One of the frustrations of being a consultant is that one doesn't have control over the implementation of the plans you develop. Several times in my consulting career I have worked hard on creating plans for an organization only to see them sit on the shelf while the organization struggled. That is one of the reasons I have never been able to be a full-time consultant for very long.
Sometimes it even makes one question whether or not planning really does make a difference.
And then comes along a client like the National YoungArts Foundation.
Eighteen months ago, I was approached by the great Lin Arison about helping the organization she founded with her late husband, Ted, about helping YoungArts with its planning. I then met Paul Lehr who had recently become the organization's chief executive. Paul came with enthusiasm, energy and ideas to this organization that gives high school-age aspiring artists life-changing experiences: master classes with Mikhail Baryshnikov, Plácido Domingo, Frank Gehry and Bill T. Jones just to name a few of the luminaries who give their time and expertise to inspiring and shaping the next generation of American artists.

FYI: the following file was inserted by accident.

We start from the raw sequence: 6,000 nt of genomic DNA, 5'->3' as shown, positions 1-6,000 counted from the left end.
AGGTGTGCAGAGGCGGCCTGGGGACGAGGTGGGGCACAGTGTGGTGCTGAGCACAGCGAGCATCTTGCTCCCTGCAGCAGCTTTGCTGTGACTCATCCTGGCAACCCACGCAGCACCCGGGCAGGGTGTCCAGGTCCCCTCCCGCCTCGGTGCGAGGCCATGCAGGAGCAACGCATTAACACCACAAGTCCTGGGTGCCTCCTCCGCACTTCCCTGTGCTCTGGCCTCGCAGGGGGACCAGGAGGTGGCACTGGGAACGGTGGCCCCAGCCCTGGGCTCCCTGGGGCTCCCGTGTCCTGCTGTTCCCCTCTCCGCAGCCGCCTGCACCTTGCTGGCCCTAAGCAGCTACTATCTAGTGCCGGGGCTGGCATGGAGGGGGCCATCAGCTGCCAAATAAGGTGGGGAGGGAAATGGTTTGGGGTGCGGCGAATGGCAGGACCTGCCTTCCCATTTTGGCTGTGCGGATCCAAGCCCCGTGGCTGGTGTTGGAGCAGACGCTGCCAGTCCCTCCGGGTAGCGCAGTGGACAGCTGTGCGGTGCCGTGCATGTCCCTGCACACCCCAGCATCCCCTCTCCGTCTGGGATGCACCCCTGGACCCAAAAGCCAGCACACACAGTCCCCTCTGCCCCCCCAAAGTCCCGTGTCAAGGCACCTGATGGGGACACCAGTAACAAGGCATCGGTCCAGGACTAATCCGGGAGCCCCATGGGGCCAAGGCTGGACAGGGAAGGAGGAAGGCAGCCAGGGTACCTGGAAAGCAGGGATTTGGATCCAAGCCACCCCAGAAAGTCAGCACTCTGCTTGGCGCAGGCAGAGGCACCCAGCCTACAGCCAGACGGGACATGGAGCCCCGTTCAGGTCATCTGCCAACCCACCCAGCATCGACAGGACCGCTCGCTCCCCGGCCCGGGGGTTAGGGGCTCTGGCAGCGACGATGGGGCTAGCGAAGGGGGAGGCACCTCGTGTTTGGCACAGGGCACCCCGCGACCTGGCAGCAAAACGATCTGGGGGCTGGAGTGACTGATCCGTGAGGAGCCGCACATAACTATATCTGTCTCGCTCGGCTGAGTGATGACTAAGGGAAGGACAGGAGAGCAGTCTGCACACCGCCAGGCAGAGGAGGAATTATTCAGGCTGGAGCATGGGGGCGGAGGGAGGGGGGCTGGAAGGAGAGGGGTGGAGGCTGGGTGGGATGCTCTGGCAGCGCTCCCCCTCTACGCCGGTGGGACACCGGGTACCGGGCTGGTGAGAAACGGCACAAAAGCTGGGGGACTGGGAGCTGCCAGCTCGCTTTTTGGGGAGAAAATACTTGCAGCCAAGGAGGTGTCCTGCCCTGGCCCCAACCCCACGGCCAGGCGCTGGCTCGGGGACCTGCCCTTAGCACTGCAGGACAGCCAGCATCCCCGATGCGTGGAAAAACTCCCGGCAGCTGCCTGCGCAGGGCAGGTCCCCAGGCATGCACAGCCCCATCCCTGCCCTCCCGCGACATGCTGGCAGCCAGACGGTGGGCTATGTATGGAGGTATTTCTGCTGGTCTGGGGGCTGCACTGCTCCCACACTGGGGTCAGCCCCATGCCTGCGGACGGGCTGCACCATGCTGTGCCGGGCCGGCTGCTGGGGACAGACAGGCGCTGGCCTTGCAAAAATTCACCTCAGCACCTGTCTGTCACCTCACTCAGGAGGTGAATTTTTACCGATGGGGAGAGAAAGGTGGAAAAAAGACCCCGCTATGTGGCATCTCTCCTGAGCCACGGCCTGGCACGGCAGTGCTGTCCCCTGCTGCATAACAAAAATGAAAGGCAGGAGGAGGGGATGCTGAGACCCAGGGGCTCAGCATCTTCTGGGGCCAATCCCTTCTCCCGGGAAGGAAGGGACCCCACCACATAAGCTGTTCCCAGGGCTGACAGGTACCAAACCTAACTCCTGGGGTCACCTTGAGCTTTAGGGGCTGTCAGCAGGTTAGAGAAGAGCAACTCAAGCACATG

It doesn't take long to fall in love with the mission of YoungArts but for all the organization has achieved (former YoungArtists are people like Desmond Richardson, Vanessa Williams, Viola Davis) it wasn't functioning like a world-class arts institution. Programming was not substantial enough, visibility was relatively low and too few donors had joined the YoungArts family.
I helped Paul, Lin and the board and staff members of YoungArts to craft a plan to bolster its programming, visibility and funding. The plan was completed exactly one year ago and presented to the board.
To say YoungArts is a different organization today is a great understatement. Paul took the plan and ran with it, creating a new organization with dizzying speed.
A few accomplishments:
YoungArts recently purchased the historic Bacardi Building in downtown Miami and Frank Gehry is leading a master planning exercise to turn it into a great arts education campus. When the new campus is completed there will be year-long performance and learning opportunities for YoungArts students and graduates.
New programs in Miami, New York City and Los Angeles have been created.
Visibility has increased substantially as the result of a major institutional marketing campaign; for example, The New York Times ran a major profile of the organization. For those who are skeptical that this kind of marketing can have a major impact, applications for the YoungArts program have almost doubled to 10,000 from one year to the next.
Fundraising has increased 66 percent in one year, with a high percentage of first time donors.
The HBO series Master Class, a major YoungArts project, is now entering the curricula in schools across the nation.
Paul and his small staff have done wonders in a very short amount of time -- testament to their passion and hard work.
But it is also testament to the power of planning -- when the plan is actually implemented.